This is the fourth in our series of posts about the changing landscape in education.
In the video below, our Director of Digital Solutions, Michael Rogers, discusses what’s next in digital development. I’ve added a few more insights below.
At Victory, we see technology in education as the art and science of creating digital learning experiences. When technology is easy to use, easy to learn, and easy to understand, it disappears. We no longer see it as a tool; rather, it is the very fabric of a holistic educational experience.
We see more demand for games, simulations, and scenario-based activities that motivate students to experiment, fail, try again, and learn. Why? In large part this is driven by the changing standards. Across the board, from the C3 Framework for social studies to CCSS for math and ELA to NGSS for science, the standards focus on developing practices students need for college and/or careers. For a deeper understanding, see this NSTA presentation which compares practices across the math, ELA, and science standards.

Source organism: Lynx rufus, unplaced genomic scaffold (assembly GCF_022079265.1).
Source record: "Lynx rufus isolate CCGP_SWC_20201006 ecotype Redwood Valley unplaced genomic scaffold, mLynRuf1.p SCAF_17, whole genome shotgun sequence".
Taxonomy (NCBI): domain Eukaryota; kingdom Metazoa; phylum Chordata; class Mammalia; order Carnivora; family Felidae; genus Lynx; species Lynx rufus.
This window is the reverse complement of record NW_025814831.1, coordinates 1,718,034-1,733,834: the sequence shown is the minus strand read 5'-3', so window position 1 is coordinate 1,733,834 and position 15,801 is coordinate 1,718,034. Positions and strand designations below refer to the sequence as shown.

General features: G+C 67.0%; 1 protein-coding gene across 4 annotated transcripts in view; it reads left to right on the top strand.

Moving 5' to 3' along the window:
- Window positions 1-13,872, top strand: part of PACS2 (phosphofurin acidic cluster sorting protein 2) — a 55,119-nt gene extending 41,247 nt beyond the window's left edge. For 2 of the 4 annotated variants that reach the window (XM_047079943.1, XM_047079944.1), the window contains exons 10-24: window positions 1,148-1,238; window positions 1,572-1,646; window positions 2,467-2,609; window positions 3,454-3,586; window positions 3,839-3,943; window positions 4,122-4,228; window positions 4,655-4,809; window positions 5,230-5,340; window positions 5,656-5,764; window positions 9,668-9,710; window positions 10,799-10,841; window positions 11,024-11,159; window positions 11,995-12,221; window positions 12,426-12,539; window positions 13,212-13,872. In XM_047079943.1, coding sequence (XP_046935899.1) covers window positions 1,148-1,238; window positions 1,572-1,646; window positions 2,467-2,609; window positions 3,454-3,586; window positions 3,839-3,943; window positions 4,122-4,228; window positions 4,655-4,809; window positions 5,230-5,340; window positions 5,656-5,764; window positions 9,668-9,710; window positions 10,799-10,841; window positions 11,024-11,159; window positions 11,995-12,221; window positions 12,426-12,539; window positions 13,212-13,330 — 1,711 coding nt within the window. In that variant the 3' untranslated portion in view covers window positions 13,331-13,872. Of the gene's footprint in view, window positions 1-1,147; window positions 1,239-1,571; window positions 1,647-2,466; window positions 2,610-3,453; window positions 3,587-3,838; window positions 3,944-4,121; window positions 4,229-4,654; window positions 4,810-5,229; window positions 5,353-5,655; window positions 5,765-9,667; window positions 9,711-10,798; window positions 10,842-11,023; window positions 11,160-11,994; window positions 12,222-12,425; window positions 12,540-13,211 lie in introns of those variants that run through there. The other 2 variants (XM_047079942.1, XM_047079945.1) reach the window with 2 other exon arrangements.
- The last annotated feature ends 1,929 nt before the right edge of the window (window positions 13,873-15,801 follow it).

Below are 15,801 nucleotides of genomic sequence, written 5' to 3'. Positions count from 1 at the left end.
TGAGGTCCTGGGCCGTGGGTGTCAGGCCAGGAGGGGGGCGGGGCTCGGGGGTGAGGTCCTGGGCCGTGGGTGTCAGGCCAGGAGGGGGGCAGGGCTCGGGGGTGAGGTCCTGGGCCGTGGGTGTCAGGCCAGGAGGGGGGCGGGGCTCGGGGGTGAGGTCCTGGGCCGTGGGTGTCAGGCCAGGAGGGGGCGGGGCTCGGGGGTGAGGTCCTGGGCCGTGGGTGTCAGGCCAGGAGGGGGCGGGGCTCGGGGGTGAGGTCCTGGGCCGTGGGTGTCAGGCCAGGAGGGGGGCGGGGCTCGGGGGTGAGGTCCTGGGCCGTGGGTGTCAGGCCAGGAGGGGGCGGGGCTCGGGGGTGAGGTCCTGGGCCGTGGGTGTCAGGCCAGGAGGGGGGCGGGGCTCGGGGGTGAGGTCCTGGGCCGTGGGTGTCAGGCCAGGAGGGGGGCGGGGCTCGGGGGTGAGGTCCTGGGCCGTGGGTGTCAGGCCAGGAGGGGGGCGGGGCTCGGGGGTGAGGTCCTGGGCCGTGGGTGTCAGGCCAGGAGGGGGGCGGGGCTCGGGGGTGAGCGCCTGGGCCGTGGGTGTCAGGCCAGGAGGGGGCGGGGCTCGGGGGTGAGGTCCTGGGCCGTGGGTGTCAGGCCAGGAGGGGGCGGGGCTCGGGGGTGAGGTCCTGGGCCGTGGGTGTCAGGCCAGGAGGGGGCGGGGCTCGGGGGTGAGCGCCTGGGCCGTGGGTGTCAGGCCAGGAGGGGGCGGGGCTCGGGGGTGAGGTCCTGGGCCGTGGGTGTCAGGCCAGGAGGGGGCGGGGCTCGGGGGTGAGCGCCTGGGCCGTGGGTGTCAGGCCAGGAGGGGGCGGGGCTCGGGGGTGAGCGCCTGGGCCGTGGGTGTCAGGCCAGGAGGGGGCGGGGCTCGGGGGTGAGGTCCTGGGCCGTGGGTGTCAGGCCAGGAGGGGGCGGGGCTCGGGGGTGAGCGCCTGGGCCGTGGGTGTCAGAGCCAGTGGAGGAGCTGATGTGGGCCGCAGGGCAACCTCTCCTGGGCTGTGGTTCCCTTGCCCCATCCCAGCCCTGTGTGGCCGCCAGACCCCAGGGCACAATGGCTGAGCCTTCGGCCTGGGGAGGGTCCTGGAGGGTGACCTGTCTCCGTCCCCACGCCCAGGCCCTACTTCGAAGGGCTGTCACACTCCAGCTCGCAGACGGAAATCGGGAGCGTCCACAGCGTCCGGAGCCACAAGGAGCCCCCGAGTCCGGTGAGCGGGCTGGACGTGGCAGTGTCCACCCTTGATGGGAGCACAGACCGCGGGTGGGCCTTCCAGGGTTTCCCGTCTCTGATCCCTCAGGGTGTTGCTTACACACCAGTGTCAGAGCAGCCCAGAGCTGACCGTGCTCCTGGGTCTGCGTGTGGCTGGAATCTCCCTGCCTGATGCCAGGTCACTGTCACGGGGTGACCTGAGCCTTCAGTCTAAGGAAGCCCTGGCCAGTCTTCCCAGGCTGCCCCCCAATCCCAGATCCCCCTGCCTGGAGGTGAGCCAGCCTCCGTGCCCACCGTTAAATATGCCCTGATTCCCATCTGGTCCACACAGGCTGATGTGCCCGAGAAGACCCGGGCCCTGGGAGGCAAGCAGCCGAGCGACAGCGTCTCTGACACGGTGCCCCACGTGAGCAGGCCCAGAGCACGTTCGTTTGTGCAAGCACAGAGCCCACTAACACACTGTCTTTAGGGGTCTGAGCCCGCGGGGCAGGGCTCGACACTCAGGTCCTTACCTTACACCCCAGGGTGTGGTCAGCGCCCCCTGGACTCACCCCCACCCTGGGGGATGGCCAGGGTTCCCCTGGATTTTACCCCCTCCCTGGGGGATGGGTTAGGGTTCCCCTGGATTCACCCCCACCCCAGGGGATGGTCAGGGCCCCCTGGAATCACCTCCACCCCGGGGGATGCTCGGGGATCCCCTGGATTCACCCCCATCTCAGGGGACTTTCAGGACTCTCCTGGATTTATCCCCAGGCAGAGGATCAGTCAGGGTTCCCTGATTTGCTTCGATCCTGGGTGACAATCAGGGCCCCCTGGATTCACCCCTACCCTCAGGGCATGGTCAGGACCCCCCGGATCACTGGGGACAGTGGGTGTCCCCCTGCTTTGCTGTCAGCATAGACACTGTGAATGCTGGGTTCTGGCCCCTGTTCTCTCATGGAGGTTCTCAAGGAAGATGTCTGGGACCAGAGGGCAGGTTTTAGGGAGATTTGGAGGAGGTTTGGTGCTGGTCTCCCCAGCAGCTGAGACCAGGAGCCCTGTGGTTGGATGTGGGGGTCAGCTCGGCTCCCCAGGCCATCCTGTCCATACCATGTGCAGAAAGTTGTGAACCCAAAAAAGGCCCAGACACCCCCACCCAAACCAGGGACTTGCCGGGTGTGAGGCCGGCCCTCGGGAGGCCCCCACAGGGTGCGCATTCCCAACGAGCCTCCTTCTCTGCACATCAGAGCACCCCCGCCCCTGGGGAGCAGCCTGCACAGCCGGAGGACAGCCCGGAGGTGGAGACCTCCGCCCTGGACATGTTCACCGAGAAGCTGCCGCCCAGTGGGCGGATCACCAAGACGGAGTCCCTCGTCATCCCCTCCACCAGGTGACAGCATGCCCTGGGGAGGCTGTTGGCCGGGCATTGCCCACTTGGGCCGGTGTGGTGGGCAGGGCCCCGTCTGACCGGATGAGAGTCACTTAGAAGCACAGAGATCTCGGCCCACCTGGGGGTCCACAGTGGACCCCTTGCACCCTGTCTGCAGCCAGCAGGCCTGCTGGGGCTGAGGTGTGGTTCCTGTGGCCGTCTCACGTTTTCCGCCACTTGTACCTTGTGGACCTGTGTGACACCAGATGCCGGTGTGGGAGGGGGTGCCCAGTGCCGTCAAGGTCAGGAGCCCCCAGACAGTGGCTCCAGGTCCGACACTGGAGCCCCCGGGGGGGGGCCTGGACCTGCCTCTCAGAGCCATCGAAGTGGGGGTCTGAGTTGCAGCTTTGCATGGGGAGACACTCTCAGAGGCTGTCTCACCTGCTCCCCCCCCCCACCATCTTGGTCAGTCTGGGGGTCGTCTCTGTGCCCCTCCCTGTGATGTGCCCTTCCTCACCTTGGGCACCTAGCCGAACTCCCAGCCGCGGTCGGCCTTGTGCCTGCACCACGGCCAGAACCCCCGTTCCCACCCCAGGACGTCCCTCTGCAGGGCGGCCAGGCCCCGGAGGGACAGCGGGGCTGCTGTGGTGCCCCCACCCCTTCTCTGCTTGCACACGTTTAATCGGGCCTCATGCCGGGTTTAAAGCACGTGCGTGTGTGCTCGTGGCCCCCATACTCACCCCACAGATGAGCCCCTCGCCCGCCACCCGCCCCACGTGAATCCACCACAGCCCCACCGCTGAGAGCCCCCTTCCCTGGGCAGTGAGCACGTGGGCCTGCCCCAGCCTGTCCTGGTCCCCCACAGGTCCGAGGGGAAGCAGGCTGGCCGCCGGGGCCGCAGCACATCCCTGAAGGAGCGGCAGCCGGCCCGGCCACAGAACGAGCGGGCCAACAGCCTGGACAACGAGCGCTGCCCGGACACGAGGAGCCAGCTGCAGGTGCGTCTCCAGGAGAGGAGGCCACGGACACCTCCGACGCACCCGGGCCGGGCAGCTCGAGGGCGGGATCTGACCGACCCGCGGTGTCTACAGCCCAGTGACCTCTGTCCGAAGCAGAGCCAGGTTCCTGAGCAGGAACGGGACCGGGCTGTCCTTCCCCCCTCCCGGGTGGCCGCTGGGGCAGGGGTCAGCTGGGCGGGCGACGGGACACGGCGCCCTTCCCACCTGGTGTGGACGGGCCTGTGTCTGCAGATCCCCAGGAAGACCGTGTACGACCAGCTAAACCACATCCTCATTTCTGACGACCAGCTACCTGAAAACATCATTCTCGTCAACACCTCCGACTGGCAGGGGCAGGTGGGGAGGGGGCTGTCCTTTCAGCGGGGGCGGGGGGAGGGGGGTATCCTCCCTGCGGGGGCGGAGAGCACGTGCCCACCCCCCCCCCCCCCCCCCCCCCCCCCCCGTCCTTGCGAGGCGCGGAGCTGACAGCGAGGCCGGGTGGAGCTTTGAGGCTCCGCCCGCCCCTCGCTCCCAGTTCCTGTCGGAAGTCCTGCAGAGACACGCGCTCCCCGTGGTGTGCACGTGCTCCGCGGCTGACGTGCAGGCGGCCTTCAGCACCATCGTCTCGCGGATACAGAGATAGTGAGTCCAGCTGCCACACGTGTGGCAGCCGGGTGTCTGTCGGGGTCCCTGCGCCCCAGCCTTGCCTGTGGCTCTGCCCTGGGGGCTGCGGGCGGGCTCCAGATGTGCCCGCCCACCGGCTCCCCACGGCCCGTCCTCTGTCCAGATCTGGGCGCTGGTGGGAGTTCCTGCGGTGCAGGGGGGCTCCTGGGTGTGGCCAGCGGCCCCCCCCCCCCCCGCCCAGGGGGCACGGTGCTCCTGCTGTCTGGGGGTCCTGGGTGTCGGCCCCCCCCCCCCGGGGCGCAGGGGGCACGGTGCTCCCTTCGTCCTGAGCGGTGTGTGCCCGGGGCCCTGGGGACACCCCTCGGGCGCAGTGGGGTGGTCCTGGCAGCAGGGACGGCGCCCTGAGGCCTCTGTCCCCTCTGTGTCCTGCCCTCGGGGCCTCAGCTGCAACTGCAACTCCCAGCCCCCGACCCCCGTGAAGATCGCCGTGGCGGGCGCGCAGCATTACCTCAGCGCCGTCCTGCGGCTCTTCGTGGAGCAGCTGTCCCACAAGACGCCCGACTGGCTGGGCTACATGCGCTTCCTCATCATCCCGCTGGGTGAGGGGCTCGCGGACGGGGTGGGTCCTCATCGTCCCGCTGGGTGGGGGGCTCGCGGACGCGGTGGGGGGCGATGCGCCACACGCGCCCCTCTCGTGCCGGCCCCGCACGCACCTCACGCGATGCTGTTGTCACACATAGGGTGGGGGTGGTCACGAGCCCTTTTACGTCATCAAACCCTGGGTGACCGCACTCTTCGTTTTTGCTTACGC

It Takes a Plan
As we see it, effective digital experiences must:
- support the natural impulse for learning through play and exploration
- structure the learning experience with motivating contexts and challenging goals.
We have seen many digital products that allow students to play and explore, but that alone does not ensure a successful experience. It is essential that developers have a clear purpose in mind for each interactive, usually framed by learning expectations tied to precise standards. Ironically, it takes a structured approach to develop interactives that successfully foster unstructured exploration.
NextGen Digital Experiences
Here are rationales behind some of the structures we use to build NextGen digital experiences:
- Multi-leveled tasks—Students are encouraged by success. By progressing through multi-leveled tasks, students gain confidence with a series of small successes.
- Complex tasks with multiple correct (and incorrect) approaches—When asking students to respond to complex interactions, allow them to choose tools, allow them to make mistakes, and allow them to use a variety of approaches that each have benefits and drawbacks. This mirrors the reality of careers we want to prepare students for.
- Content authoring tools—If students are allowed to create, they will be creative. Empowering students to author also develops communication skills, because students who take ownership are more motivated to collaborate, share, and critique.
Are you as optimistic as we are about the impact of technology on education? Feel free to use the comments to join in the conversation!